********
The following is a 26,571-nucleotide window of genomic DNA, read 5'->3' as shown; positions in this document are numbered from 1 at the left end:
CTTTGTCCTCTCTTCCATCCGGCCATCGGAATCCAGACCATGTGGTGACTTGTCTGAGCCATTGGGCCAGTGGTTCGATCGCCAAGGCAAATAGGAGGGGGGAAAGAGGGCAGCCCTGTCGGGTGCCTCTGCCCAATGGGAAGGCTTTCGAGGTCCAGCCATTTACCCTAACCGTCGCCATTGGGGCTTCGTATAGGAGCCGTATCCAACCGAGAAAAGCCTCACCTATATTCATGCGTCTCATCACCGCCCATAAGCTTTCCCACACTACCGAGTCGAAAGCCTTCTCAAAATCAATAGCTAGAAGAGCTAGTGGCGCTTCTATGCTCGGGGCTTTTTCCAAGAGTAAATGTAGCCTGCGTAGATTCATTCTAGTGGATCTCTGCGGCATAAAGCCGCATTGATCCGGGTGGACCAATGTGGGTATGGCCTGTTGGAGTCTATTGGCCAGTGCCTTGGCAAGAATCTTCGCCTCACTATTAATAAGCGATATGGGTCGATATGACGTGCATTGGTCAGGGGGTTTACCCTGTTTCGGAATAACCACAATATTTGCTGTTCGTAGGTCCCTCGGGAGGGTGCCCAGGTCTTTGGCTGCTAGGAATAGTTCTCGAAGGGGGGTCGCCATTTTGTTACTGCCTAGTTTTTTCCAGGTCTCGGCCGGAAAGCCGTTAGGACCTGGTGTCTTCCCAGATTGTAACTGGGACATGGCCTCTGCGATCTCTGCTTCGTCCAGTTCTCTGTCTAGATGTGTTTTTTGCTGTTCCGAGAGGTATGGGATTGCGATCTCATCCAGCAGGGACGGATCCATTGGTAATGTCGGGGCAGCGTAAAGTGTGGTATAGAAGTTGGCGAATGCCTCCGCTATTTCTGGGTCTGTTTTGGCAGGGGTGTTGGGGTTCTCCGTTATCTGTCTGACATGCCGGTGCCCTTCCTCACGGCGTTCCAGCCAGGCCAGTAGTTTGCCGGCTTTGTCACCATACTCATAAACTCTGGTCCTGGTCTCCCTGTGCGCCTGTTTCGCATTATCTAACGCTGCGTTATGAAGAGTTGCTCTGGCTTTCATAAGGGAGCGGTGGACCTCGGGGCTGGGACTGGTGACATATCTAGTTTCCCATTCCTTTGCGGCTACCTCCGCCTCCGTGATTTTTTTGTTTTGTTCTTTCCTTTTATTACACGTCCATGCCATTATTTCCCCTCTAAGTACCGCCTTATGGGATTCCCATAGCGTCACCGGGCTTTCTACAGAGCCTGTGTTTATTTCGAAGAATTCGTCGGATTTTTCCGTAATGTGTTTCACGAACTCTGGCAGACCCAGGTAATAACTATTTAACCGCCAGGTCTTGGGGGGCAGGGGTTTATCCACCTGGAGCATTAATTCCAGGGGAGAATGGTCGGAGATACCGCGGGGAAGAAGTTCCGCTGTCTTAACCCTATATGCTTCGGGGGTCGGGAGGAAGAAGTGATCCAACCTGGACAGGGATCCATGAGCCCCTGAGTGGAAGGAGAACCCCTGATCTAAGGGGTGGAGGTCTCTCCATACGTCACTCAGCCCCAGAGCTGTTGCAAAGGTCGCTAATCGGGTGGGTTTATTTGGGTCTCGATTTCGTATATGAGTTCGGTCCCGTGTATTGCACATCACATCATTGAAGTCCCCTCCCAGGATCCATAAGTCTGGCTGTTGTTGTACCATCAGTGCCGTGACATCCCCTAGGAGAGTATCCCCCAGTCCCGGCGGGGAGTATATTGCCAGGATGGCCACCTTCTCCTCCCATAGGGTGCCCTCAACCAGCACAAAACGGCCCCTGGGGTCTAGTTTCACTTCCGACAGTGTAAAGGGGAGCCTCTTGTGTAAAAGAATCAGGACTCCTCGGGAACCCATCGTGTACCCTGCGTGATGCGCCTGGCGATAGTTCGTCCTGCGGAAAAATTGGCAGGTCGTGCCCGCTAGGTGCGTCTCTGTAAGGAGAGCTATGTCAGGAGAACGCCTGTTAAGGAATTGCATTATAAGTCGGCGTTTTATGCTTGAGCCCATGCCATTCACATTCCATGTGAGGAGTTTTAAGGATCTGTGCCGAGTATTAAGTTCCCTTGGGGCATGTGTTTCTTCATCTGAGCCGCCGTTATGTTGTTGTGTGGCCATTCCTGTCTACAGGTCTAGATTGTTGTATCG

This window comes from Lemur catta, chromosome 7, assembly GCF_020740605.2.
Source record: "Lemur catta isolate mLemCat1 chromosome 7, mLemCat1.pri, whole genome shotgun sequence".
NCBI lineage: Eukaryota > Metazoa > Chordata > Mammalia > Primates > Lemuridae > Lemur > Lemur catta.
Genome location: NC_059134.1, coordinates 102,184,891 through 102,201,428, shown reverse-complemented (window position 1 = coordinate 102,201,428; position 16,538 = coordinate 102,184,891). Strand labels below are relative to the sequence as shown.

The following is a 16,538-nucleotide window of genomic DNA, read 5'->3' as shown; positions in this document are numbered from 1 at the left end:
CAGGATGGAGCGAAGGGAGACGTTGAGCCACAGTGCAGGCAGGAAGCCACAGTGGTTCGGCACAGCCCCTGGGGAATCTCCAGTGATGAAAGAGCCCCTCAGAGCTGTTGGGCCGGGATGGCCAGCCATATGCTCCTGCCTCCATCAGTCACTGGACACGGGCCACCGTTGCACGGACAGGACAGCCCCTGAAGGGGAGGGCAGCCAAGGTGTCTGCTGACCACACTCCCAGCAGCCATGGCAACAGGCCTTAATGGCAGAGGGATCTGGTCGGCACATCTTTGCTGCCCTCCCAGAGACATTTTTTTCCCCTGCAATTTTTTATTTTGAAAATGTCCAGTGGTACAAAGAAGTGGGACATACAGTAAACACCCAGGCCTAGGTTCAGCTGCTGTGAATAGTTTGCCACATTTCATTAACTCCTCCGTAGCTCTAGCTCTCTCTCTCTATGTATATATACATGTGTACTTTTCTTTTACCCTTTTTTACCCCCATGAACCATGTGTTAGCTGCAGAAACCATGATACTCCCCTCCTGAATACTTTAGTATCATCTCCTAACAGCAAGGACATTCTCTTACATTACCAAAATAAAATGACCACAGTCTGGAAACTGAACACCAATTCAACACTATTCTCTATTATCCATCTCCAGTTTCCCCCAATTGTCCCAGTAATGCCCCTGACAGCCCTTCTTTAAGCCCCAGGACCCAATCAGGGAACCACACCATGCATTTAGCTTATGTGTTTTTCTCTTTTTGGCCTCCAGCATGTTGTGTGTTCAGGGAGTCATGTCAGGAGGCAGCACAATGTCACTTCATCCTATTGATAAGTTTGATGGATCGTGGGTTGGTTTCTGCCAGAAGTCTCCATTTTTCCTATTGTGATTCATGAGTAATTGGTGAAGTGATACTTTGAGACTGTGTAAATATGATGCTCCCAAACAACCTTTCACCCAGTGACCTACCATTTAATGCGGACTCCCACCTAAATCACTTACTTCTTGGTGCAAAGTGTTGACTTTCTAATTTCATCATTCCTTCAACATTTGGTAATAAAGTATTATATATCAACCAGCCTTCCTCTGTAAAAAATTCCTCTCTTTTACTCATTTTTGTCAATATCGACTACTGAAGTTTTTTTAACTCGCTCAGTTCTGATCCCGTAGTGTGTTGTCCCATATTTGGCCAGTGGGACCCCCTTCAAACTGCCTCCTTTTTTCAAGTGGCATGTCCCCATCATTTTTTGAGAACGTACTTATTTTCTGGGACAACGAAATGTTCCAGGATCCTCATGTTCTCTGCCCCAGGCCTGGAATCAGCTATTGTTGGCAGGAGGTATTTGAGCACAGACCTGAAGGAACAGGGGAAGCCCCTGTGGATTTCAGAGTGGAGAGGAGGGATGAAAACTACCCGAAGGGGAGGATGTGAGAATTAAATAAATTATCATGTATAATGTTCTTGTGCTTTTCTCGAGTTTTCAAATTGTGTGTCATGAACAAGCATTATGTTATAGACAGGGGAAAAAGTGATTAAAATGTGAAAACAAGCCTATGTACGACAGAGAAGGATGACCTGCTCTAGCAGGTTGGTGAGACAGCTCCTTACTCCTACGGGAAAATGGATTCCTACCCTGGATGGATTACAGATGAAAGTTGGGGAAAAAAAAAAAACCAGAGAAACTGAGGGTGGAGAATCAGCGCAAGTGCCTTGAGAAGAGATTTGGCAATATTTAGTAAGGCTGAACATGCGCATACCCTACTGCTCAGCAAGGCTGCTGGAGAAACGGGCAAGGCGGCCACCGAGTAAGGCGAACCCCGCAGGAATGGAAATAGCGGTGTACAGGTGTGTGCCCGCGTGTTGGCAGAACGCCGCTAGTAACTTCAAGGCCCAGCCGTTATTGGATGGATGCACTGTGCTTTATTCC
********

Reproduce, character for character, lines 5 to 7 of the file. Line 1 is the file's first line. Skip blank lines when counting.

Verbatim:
NCBI lineage: Eukaryota > Metazoa > Chordata > Mammalia > Primates > Lemuridae > Lemur > Lemur catta.
Genome location: NC_059134.1, coordinates 102,184,891 through 102,201,428, shown reverse-complemented (window position 1 = coordinate 102,201,428; position 16,538 = coordinate 102,184,891). Strand labels below are relative to the sequence as shown.

The following is a 16,538-nucleotide window of genomic DNA, read 5'->3' as shown; positions in this document are numbered from 1 at the left end: